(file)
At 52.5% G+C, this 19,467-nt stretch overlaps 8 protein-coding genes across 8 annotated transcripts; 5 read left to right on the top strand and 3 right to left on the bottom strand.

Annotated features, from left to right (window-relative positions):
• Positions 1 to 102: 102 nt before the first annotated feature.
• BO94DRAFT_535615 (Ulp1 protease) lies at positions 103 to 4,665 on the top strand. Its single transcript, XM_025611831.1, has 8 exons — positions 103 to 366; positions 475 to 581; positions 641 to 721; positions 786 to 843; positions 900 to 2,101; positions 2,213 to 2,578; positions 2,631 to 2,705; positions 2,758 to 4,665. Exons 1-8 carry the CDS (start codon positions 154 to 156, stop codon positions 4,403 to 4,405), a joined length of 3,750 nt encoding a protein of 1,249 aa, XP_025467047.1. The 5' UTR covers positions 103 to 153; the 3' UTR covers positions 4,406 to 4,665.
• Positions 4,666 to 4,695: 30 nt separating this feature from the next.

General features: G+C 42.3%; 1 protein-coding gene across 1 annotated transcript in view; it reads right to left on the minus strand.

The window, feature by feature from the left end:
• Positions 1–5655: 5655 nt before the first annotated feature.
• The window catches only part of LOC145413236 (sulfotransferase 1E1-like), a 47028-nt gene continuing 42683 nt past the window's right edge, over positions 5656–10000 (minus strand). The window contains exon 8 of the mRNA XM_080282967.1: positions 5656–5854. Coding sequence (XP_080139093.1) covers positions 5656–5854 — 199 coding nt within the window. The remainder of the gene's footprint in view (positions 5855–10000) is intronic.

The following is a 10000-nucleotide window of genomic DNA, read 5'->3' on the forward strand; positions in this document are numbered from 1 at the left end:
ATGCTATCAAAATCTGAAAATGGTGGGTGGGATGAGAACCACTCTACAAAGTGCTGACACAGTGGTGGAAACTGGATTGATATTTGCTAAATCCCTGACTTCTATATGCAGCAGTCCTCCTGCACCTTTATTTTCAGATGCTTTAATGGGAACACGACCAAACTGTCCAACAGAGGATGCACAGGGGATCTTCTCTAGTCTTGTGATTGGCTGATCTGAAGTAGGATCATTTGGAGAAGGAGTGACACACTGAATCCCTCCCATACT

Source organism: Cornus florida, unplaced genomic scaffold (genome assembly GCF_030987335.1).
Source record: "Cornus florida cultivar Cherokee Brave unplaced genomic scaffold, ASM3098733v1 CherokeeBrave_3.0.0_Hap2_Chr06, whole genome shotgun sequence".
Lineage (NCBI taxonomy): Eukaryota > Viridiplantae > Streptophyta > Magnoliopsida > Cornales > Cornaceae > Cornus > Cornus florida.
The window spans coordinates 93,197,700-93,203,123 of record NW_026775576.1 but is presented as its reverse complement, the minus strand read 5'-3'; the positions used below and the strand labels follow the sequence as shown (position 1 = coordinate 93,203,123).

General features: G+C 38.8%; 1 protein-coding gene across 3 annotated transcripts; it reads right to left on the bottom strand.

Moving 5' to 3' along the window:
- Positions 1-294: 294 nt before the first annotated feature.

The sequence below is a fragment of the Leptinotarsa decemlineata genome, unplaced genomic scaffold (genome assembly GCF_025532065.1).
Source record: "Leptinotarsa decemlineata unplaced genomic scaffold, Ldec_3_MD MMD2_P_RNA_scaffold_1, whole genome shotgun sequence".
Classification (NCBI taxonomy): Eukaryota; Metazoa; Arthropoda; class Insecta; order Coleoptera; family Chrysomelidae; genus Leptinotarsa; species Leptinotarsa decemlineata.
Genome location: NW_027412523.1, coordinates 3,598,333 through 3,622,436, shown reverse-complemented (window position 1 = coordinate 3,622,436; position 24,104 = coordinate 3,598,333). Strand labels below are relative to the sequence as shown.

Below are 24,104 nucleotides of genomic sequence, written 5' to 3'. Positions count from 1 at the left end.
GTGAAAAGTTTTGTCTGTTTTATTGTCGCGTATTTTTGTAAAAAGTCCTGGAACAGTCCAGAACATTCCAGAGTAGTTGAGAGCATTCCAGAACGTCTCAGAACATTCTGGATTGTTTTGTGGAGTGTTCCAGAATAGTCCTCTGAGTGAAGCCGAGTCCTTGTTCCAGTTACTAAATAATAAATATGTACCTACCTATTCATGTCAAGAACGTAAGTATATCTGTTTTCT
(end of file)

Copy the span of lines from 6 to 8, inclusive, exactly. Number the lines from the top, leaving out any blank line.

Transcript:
General features: G+C 42.3%; 1 protein-coding gene across 1 annotated transcript in view; it reads right to left on the minus strand.

The window, feature by feature from the left end:
• Positions 1–5655: 5655 nt before the first annotated feature.